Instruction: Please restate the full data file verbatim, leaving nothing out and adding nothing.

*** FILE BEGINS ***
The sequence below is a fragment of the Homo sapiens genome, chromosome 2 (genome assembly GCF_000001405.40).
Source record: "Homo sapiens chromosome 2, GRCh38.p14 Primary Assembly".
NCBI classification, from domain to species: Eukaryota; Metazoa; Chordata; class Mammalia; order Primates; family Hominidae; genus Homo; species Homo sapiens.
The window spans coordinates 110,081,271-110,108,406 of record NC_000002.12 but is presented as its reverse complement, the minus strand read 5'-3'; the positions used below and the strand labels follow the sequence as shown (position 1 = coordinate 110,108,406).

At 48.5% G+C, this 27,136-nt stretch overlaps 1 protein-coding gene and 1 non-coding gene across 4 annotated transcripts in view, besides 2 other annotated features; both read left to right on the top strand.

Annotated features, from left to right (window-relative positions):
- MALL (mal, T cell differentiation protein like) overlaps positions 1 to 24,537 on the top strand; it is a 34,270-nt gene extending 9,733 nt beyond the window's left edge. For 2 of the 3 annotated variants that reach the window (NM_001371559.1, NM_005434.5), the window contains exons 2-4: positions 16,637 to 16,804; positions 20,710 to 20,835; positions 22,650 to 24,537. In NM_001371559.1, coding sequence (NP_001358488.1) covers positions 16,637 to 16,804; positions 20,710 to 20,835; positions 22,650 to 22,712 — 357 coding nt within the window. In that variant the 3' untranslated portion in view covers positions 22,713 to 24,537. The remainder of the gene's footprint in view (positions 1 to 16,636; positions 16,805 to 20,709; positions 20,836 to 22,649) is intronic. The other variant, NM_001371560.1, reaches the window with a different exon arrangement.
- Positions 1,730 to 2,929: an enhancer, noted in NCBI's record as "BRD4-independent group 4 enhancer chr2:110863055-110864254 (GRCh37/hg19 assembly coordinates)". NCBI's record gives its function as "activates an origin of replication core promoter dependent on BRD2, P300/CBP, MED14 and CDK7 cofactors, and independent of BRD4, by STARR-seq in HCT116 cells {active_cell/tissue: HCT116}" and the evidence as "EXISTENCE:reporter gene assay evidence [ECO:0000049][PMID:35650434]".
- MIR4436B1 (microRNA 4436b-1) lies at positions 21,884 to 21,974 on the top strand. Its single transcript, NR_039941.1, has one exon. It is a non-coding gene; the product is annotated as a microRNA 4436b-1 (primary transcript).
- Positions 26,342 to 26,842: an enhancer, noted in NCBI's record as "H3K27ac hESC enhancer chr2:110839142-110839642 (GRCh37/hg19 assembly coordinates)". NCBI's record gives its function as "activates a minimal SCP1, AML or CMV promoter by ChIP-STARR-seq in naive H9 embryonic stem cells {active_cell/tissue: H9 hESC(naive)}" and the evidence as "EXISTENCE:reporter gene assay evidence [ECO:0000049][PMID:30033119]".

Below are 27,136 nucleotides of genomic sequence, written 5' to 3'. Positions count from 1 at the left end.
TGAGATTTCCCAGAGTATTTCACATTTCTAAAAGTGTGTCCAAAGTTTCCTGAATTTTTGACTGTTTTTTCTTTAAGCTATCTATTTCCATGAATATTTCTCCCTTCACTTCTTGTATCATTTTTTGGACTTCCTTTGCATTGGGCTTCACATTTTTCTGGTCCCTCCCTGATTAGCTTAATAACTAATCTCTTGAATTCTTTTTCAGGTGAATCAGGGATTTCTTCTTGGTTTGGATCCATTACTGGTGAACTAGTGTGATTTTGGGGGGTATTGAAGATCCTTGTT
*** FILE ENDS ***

The sequence below is a fragment of the Homo sapiens genome, chromosome 2 (genome assembly GCF_000001405.40).
Source record: "Homo sapiens chromosome 2, GRCh38.p14 Primary Assembly".
NCBI classification, from domain to species: Eukaryota; Metazoa; Chordata; class Mammalia; order Primates; family Hominidae; genus Homo; species Homo sapiens.
The window spans coordinates 110,081,271-110,108,406 of record NC_000002.12 but is presented as its reverse complement, the minus strand read 5'-3'; the positions used below and the strand labels follow the sequence as shown (position 1 = coordinate 110,108,406).

At 48.5% G+C, this 27,136-nt stretch overlaps 1 protein-coding gene and 1 non-coding gene across 4 annotated transcripts in view, besides 2 other annotated features; both read left to right on the top strand.

Annotated features, from left to right (window-relative positions):
- MALL (mal, T cell differentiation protein like) overlaps positions 1 to 24,537 on the top strand; it is a 34,270-nt gene extending 9,733 nt beyond the window's left edge. For 2 of the 3 annotated variants that reach the window (NM_001371559.1, NM_005434.5), the window contains exons 2-4: positions 16,637 to 16,804; positions 20,710 to 20,835; positions 22,650 to 24,537. In NM_001371559.1, coding sequence (NP_001358488.1) covers positions 16,637 to 16,804; positions 20,710 to 20,835; positions 22,650 to 22,712 — 357 coding nt within the window. In that variant the 3' untranslated portion in view covers positions 22,713 to 24,537. The remainder of the gene's footprint in view (positions 1 to 16,636; positions 16,805 to 20,709; positions 20,836 to 22,649) is intronic. The other variant, NM_001371560.1, reaches the window with a different exon arrangement.
- Positions 1,730 to 2,929: an enhancer, noted in NCBI's record as "BRD4-independent group 4 enhancer chr2:110863055-110864254 (GRCh37/hg19 assembly coordinates)". NCBI's record gives its function as "activates an origin of replication core promoter dependent on BRD2, P300/CBP, MED14 and CDK7 cofactors, and independent of BRD4, by STARR-seq in HCT116 cells {active_cell/tissue: HCT116}" and the evidence as "EXISTENCE:reporter gene assay evidence [ECO:0000049][PMID:35650434]".
- MIR4436B1 (microRNA 4436b-1) lies at positions 21,884 to 21,974 on the top strand. Its single transcript, NR_039941.1, has one exon. It is a non-coding gene; the product is annotated as a microRNA 4436b-1 (primary transcript).
- Positions 26,342 to 26,842: an enhancer, noted in NCBI's record as "H3K27ac hESC enhancer chr2:110839142-110839642 (GRCh37/hg19 assembly coordinates)". NCBI's record gives its function as "activates a minimal SCP1, AML or CMV promoter by ChIP-STARR-seq in naive H9 embryonic stem cells {active_cell/tissue: H9 hESC(naive)}" and the evidence as "EXISTENCE:reporter gene assay evidence [ECO:0000049][PMID:30033119]".

Below are 27,136 nucleotides of genomic sequence, written 5' to 3'. Positions count from 1 at the left end.
TGAGATTTCCCAGAGTATTTCACATTTCTAAAAGTGTGTCCAAAGTTTCCTGAATTTTTGACTGTTTTTTCTTTAAGCTATCTATTTCCATGAATATTTCTCCCTTCACTTCTTGTATCATTTTTTGGACTTCCTTTGCATTGGGCTTCACATTTTTCTGGTCCCTCCCTGATTAGCTTAATAACTAATCTCTTGAATTCTTTTTCAGGTGAATCAGGGATTTCTTCTTGGTTTGGATCCATTACTGGTGAACTAGTGTGATTTTGGGGGGTATTGAAGATCCTTGTT